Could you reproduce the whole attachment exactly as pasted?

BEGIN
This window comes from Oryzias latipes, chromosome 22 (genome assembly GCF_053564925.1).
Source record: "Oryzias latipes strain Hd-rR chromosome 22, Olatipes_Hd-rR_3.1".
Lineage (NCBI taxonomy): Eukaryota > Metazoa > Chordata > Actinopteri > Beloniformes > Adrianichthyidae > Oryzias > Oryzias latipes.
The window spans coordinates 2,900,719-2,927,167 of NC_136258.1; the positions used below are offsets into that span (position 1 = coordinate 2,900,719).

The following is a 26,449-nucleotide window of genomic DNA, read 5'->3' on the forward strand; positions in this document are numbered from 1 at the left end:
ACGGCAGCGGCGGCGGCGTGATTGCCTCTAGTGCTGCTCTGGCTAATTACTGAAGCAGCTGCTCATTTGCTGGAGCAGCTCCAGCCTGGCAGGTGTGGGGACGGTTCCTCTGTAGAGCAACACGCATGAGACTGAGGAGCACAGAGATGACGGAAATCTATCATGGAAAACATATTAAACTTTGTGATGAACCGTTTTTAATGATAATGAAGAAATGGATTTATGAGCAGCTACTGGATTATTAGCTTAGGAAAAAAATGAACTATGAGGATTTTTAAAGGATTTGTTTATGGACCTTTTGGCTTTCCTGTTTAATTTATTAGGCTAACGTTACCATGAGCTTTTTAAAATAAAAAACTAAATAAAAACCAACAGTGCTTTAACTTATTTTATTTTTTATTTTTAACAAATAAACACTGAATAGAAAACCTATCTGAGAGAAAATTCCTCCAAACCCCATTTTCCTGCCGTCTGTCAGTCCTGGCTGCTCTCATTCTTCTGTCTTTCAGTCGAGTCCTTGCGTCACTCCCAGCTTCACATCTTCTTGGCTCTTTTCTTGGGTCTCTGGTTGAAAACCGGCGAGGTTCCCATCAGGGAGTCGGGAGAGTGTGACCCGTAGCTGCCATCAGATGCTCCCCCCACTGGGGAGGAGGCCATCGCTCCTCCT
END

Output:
This window comes from Oryzias latipes, chromosome 22 (genome assembly GCF_053564925.1).
Source record: "Oryzias latipes strain Hd-rR chromosome 22, Olatipes_Hd-rR_3.1".
Lineage (NCBI taxonomy): Eukaryota > Metazoa > Chordata > Actinopteri > Beloniformes > Adrianichthyidae > Oryzias > Oryzias latipes.
The window spans coordinates 2,900,719-2,927,167 of NC_136258.1; the positions used below are offsets into that span (position 1 = coordinate 2,900,719).

The following is a 26,449-nucleotide window of genomic DNA, read 5'->3' on the forward strand; positions in this document are numbered from 1 at the left end:
ACGGCAGCGGCGGCGGCGTGATTGCCTCTAGTGCTGCTCTGGCTAATTACTGAAGCAGCTGCTCATTTGCTGGAGCAGCTCCAGCCTGGCAGGTGTGGGGACGGTTCCTCTGTAGAGCAACACGCATGAGACTGAGGAGCACAGAGATGACGGAAATCTATCATGGAAAACATATTAAACTTTGTGATGAACCGTTTTTAATGATAATGAAGAAATGGATTTATGAGCAGCTACTGGATTATTAGCTTAGGAAAAAAATGAACTATGAGGATTTTTAAAGGATTTGTTTATGGACCTTTTGGCTTTCCTGTTTAATTTATTAGGCTAACGTTACCATGAGCTTTTTAAAATAAAAAACTAAATAAAAACCAACAGTGCTTTAACTTATTTTATTTTTTATTTTTAACAAATAAACACTGAATAGAAAACCTATCTGAGAGAAAATTCCTCCAAACCCCATTTTCCTGCCGTCTGTCAGTCCTGGCTGCTCTCATTCTTCTGTCTTTCAGTCGAGTCCTTGCGTCACTCCCAGCTTCACATCTTCTTGGCTCTTTTCTTGGGTCTCTGGTTGAAAACCGGCGAGGTTCCCATCAGGGAGTCGGGAGAGTGTGACCCGTAGCTGCCATCAGATGCTCCCCCCACTGGGGAGGAGGCCATCGCTCCTCCT